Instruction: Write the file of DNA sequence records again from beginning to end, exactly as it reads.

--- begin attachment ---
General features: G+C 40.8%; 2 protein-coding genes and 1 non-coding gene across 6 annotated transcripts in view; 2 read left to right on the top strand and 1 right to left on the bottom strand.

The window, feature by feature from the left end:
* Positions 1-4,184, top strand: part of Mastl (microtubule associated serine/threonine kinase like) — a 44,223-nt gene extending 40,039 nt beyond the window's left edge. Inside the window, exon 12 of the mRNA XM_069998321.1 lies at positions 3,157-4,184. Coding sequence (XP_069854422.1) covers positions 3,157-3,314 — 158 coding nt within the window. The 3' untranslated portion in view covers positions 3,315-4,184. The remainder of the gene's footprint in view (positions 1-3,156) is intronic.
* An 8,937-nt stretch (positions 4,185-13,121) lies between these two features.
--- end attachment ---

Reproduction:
General features: G+C 40.8%; 2 protein-coding genes and 1 non-coding gene across 6 annotated transcripts in view; 2 read left to right on the top strand and 1 right to left on the bottom strand.

The window, feature by feature from the left end:
* Positions 1-4,184, top strand: part of Mastl (microtubule associated serine/threonine kinase like) — a 44,223-nt gene extending 40,039 nt beyond the window's left edge. Inside the window, exon 12 of the mRNA XM_069998321.1 lies at positions 3,157-4,184. Coding sequence (XP_069854422.1) covers positions 3,157-3,314 — 158 coding nt within the window. The 3' untranslated portion in view covers positions 3,315-4,184. The remainder of the gene's footprint in view (positions 1-3,156) is intronic.
* An 8,937-nt stretch (positions 4,185-13,121) lies between these two features.